Resistant Hypertension and Obstructive Sleep Apnea
Is There a Specific Indication for Endovascular Renal Denervation?
See related article, pp 381–390
Despite current knowledge on the management of hypertension and the availability of multiple potent antihypertensive drugs, hypertension remains poorly controlled worldwide, and its prevalence is increasing because of the aging of populations and the obesity epidemic.1 Part of the patients have resistant hypertension (RHTN) to at least a triple antihypertensive therapy including a diuretic.2 Aging, male gender, black ethnicity, blood pressure (BP) at detection of hypertension, as well as obesity, diabetes mellitus, a Framingham 10-year coronary risk >20%, chronic kidney disease, and the presence of target organ damage are significantly associated with RHTN.2 In addition, obstructive sleep apnea (OSA) often associated with hypertension particularly in obese patients, is about almost 4× more frequent in patients with RHTN.2 Its pathophysiology includes sympathetic overdrive, aldosterone excess3 as well as possible fluid retention and its nocturnal rostral redistribution from the legs, where it may narrow the upper airway and increase its collapsibility, predisposing to OSA during sleep.4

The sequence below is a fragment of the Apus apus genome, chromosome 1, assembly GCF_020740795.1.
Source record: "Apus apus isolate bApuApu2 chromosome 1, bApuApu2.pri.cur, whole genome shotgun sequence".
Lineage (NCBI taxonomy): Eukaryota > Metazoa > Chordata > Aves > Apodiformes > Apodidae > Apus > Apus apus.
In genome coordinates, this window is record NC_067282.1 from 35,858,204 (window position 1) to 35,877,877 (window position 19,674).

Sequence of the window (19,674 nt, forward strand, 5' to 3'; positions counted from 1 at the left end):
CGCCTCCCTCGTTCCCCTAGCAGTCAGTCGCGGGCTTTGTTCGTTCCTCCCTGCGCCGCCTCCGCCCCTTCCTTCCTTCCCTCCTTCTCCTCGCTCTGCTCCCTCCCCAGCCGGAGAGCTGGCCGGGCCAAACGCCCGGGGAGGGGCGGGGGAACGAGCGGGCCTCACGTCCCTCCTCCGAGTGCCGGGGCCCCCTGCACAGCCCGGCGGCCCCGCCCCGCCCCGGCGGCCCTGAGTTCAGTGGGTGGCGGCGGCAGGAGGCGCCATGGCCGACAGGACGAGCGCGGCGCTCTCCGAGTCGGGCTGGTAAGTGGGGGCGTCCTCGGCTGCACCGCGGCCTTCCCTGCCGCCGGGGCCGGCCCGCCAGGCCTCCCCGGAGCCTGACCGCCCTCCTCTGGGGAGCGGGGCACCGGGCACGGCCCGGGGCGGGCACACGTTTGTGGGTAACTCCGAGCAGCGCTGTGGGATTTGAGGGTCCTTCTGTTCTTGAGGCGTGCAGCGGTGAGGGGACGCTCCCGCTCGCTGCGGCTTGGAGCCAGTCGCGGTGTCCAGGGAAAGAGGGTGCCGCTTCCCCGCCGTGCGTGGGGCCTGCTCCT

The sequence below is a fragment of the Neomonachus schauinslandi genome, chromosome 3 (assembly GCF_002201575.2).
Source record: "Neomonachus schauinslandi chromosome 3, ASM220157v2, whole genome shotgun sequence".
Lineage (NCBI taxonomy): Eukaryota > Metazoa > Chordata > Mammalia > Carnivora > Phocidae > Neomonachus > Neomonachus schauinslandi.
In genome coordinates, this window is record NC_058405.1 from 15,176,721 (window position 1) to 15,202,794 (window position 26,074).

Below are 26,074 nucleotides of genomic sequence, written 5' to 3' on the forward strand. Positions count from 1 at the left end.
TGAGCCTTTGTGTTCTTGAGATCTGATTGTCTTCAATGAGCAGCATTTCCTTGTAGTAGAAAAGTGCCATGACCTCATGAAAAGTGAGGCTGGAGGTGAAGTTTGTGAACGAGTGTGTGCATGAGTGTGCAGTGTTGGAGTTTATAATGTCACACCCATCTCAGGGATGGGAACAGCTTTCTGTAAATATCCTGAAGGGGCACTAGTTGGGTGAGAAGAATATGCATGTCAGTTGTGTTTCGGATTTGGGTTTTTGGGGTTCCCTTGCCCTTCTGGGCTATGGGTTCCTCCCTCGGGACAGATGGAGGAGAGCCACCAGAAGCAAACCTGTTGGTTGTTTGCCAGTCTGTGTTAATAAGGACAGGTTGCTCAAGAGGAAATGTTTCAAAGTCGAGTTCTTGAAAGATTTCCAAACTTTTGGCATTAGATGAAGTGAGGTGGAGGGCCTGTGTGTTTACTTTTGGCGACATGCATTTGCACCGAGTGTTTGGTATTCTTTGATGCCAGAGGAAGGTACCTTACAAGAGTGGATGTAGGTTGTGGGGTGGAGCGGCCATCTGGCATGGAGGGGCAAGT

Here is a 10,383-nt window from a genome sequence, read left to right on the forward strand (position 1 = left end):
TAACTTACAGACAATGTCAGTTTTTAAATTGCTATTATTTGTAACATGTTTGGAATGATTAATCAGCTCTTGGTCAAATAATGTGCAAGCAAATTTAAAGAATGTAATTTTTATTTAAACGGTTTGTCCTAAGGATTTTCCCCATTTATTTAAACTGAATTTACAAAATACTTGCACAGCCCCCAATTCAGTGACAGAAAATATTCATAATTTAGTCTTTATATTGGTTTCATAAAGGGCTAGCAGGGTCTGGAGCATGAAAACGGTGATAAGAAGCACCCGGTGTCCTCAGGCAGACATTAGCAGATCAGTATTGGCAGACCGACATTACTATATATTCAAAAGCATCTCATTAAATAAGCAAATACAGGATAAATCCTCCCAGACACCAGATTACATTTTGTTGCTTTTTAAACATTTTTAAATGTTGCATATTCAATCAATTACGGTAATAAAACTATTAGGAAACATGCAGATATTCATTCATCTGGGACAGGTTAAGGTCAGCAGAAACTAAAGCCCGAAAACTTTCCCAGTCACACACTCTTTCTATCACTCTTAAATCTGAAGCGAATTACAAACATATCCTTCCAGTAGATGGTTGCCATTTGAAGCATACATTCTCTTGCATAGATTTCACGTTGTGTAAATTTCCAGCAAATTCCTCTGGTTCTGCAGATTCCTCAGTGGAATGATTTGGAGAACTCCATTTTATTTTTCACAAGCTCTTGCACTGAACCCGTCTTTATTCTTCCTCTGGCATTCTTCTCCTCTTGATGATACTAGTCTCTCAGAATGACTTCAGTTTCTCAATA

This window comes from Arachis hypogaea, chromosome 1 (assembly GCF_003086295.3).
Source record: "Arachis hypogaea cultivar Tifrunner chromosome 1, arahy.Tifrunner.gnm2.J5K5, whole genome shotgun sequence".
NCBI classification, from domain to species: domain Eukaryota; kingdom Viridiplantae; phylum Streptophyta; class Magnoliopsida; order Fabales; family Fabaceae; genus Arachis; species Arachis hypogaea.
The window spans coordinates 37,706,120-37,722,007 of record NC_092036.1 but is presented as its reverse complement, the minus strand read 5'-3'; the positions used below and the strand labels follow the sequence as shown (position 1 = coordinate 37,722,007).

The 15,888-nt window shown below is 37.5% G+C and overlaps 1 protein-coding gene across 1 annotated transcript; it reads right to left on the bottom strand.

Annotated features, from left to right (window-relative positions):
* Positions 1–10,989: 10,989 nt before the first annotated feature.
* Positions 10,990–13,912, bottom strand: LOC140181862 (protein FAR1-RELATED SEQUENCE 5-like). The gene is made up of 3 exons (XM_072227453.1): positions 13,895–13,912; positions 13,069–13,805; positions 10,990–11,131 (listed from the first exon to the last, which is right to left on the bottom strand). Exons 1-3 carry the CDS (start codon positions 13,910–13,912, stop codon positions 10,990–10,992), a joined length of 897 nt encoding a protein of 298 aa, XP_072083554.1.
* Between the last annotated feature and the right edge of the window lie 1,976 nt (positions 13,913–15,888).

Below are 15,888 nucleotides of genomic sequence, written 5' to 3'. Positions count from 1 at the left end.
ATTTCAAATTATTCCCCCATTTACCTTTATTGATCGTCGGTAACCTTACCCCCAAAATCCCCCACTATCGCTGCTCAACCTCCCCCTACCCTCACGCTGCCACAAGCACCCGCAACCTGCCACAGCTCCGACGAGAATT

The treatment strategy in RHTN is based on antihypertensive drug escalation, including aldosterone antagonists as fourth line treatment,5 …